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EU agrees ‘in principle’ to an investment agreement with China

photo: EEAS

South China Morning Post | 18 December 2020

EU agrees ‘in principle’ to an investment agreement with China

by Stuart Lau

The European Union has agreed “in principle” to an investment agreement with China, a high-level diplomatic source in Brussels told the South China Morning Post on Thursday, in what would be a big win for Beijing in the face of tattered relations with the US.

The EU’s two most influential leaders, German Chancellor Angela Merkel and French President Emmanuel Macron, are understood to be in agreement for the deal to go ahead, a second source briefed on the negotiation said.

Germany, which currently holds the presidency of the EU Council, announced that the investment agreement with China would be discussed among the 27 countries’ representatives to the bloc on Friday.

The politically symbolic move between China and the EU comes just a month before Joe Biden will become the US president, dealing a blow to his hope of reviving the transatlantic partnership in a bid to take on China’s growing assertiveness.

The European Commission, the executive arm of the EU that is in charge of trade talks, has secured breakthroughs as China agrees to open up its market in multiple sectors for EU businesses, the sources said.

China is understood to have made concessions on sectors like financial services, manufacturing and real estate.

In return, China secured the EU’s agreement to open up the renewable energy sector for Chinese investment, a clause that has drawn opposition from Eastern European member states including Poland and Lithuania, which rely on US support to deter the threat from Russia, the source said.

“It is also debated whether it is the right moment to sign a deal with China, given the incoming Joe Biden presidency that will likely focus on a transatlantic alliance to counter the rise of China,” the source said.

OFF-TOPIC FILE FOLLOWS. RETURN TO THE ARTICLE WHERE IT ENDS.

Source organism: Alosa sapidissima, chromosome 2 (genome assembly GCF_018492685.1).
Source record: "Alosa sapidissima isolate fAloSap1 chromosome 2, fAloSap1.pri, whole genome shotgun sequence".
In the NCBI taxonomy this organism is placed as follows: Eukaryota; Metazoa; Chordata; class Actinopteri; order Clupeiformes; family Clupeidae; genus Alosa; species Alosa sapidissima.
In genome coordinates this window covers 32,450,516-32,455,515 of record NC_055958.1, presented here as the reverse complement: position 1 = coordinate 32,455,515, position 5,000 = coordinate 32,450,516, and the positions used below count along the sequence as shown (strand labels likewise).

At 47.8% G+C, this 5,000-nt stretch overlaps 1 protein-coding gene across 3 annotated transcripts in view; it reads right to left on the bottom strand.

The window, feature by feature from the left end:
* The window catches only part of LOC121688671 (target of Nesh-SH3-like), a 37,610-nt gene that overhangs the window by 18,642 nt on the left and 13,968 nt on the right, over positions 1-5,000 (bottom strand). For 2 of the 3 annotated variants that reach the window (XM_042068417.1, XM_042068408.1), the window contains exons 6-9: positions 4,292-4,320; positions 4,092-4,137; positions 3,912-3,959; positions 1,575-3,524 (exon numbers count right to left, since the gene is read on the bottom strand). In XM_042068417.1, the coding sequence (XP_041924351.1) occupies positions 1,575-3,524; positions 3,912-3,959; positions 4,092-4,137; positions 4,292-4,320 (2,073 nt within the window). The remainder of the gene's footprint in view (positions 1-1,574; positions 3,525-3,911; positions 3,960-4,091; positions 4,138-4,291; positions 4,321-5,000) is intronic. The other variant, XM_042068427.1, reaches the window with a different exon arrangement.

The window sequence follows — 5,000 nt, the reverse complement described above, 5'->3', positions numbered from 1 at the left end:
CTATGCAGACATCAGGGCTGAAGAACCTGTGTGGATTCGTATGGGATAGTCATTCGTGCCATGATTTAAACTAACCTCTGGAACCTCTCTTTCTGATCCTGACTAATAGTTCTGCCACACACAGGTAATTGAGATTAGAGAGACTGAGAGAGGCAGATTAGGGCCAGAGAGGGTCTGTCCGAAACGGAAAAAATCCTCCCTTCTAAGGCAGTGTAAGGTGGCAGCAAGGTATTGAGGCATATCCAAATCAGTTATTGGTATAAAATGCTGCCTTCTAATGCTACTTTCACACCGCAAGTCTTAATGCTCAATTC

“But overall, it is agreed that the EU negotiators have achieved what the EU has been calling on China to do for seven years. China did make major concessions,” the source added. “That’s why the European Commission made the political decision in principle to conclude the talks of the agreement with China.”

Earlier on Thursday, the Chinese ambassador to the EU, Zhang Ming, told the Financial Times that the talks “are now in the final stage”. Referring to President Xi Jinping, he said: “It’s quite unusual for a Chinese head of state to give such … attention to an agreement under negotiation.”

A spokesman for the European Commission said: “The EU-China investment talks are intensive. Progress has been achieved in a number of areas. There are still some important outstanding matters and talks are continuing this week.

“The EU remains committed to the end of year deadline for conclusion of the negotiations, provided we have a deal worth having. We will not put speed over substance.”

Reinhard Bütikofer, who chairs the European Parliament’s China delegation, said of the possibility of an EU-China deal on Twitter: “It would be an interesting development, if EU would ignore concerns about forced labour in China and rush to conclude with China just before the Biden transition opens opportunities for better and stronger transatlantic cooperation on China.”

The diplomatic source, however, said that the deal with China would not affect the EU’s intention to build up a closer partnership with the US.

There are also suggestions that the EU-China investment agreement can be “fast-tracked” and will not need to be approved individually by the national parliaments of the member states, as is the practice for trade deals.

 source: South China Morning Post